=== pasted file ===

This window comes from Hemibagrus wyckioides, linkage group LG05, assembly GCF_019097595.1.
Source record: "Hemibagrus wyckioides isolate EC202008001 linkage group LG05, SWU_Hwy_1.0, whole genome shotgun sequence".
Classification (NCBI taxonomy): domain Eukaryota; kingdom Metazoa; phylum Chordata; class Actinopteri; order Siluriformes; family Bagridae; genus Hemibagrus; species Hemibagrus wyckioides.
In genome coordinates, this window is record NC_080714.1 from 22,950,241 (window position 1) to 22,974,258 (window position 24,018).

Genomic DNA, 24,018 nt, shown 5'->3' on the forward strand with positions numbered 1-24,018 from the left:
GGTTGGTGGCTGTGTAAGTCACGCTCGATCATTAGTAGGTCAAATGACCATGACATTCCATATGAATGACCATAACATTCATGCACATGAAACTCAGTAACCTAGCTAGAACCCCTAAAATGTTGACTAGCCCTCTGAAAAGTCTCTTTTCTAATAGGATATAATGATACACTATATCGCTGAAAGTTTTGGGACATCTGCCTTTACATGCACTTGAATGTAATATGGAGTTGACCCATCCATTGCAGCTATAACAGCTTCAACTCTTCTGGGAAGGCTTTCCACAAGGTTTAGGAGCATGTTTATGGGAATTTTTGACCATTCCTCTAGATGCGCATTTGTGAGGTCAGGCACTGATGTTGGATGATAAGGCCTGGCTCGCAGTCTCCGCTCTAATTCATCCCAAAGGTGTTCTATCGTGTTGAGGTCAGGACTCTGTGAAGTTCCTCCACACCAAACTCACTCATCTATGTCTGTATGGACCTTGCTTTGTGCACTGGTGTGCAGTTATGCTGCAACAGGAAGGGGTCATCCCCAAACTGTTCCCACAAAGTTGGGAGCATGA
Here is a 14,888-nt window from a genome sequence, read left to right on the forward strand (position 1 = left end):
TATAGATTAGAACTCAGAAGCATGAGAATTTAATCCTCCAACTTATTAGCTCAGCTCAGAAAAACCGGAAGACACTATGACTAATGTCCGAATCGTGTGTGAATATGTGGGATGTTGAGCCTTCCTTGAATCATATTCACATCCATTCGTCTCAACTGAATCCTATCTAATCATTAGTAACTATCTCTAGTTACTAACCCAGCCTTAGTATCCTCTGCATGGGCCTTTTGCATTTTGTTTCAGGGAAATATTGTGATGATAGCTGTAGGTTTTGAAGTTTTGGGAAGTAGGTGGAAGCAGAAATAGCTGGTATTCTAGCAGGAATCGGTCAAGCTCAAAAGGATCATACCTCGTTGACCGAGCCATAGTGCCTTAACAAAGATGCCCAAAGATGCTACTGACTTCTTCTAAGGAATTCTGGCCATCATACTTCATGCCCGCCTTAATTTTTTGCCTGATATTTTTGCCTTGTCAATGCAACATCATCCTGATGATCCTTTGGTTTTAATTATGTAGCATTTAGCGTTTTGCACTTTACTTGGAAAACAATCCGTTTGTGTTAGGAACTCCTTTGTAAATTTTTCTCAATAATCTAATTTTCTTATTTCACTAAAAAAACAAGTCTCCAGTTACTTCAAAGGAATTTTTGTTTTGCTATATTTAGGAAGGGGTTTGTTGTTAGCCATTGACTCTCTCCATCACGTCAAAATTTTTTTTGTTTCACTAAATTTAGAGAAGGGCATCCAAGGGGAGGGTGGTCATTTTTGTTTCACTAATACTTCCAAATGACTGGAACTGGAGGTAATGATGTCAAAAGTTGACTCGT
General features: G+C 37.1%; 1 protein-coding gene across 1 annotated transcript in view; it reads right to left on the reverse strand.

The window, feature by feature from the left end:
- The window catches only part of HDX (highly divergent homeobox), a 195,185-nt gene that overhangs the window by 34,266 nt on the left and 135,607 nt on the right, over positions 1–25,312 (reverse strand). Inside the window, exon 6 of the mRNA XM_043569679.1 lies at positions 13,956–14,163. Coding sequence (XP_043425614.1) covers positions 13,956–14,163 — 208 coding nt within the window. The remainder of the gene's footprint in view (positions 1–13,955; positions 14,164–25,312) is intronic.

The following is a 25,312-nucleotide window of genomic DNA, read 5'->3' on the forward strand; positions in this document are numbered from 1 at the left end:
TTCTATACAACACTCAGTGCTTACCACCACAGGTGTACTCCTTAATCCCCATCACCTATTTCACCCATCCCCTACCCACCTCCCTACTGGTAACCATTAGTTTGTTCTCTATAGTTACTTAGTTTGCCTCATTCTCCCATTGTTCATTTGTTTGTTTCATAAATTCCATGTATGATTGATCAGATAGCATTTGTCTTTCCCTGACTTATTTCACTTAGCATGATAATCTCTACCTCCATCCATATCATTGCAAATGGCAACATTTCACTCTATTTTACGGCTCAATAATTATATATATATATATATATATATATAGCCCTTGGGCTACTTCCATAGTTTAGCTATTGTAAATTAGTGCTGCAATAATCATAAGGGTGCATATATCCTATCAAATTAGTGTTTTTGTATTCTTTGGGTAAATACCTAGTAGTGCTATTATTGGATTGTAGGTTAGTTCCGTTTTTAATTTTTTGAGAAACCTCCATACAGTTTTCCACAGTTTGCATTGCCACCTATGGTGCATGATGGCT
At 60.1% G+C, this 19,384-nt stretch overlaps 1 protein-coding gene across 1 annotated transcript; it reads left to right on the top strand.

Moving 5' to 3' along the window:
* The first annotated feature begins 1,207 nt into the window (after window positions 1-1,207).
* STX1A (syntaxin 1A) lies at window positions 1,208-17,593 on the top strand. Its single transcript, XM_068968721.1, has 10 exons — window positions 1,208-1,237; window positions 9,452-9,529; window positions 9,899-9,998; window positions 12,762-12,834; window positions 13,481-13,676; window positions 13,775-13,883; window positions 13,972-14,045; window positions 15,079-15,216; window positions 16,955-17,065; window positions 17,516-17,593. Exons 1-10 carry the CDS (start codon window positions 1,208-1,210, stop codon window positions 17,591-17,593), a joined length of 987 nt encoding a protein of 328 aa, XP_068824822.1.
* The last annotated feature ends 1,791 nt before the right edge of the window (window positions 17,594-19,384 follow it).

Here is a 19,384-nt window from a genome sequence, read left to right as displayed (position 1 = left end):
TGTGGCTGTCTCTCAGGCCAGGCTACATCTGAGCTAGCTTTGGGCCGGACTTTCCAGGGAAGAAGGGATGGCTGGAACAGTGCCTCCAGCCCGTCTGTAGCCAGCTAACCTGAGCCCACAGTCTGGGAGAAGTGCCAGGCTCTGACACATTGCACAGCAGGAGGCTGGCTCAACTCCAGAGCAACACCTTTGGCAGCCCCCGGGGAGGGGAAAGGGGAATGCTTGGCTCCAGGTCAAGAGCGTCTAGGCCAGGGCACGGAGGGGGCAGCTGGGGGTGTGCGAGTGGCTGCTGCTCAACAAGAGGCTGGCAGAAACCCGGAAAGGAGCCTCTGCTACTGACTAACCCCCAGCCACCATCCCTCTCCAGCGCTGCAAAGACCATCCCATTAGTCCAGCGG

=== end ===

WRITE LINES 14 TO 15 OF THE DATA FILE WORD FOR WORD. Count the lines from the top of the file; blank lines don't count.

At 60.1% G+C, this 19,384-nt stretch overlaps 1 protein-coding gene across 1 annotated transcript; it reads left to right on the top strand.

Moving 5' to 3' along the window: